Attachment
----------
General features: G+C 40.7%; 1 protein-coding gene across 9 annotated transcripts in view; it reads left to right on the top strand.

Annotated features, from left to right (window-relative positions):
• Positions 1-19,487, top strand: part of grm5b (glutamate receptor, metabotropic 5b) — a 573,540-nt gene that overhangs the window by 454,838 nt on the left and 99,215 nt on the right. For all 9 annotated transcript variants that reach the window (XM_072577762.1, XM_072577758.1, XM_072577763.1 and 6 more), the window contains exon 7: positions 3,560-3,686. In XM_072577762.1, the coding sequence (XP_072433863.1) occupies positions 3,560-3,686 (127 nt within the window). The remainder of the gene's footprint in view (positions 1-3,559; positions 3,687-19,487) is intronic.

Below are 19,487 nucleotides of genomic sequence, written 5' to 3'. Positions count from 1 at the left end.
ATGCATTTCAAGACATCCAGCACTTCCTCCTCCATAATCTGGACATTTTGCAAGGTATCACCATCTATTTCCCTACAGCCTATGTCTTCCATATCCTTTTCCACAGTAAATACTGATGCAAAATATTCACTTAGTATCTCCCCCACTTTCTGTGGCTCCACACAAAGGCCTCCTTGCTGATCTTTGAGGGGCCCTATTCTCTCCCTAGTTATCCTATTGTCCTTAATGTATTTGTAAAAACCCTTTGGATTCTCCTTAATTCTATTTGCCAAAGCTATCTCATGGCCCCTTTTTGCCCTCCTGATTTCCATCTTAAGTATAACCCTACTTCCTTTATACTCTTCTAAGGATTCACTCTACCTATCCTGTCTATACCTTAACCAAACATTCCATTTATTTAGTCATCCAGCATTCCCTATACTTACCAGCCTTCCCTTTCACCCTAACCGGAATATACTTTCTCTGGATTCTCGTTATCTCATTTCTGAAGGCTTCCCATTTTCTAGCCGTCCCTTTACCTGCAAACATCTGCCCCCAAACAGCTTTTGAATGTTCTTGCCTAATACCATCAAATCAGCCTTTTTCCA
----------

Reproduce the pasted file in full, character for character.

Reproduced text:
General features: G+C 40.7%; 1 protein-coding gene across 9 annotated transcripts in view; it reads left to right on the top strand.

Annotated features, from left to right (window-relative positions):
• Positions 1-19,487, top strand: part of grm5b (glutamate receptor, metabotropic 5b) — a 573,540-nt gene that overhangs the window by 454,838 nt on the left and 99,215 nt on the right. For all 9 annotated transcript variants that reach the window (XM_072577762.1, XM_072577758.1, XM_072577763.1 and 6 more), the window contains exon 7: positions 3,560-3,686. In XM_072577762.1, the coding sequence (XP_072433863.1) occupies positions 3,560-3,686 (127 nt within the window). The remainder of the gene's footprint in view (positions 1-3,559; positions 3,687-19,487) is intronic.

Below are 19,487 nucleotides of genomic sequence, written 5' to 3'. Positions count from 1 at the left end.
ATGCATTTCAAGACATCCAGCACTTCCTCCTCCATAATCTGGACATTTTGCAAGGTATCACCATCTATTTCCCTACAGCCTATGTCTTCCATATCCTTTTCCACAGTAAATACTGATGCAAAATATTCACTTAGTATCTCCCCCACTTTCTGTGGCTCCACACAAAGGCCTCCTTGCTGATCTTTGAGGGGCCCTATTCTCTCCCTAGTTATCCTATTGTCCTTAATGTATTTGTAAAAACCCTTTGGATTCTCCTTAATTCTATTTGCCAAAGCTATCTCATGGCCCCTTTTTGCCCTCCTGATTTCCATCTTAAGTATAACCCTACTTCCTTTATACTCTTCTAAGGATTCACTCTACCTATCCTGTCTATACCTTAACCAAACATTCCATTTATTTAGTCATCCAGCATTCCCTATACTTACCAGCCTTCCCTTTCACCCTAACCGGAATATACTTTCTCTGGATTCTCGTTATCTCATTTCTGAAGGCTTCCCATTTTCTAGCCGTCCCTTTACCTGCAAACATCTGCCCCCAAACAGCTTTTGAATGTTCTTGCCTAATACCATCAAATCAGCCTTTTTCCA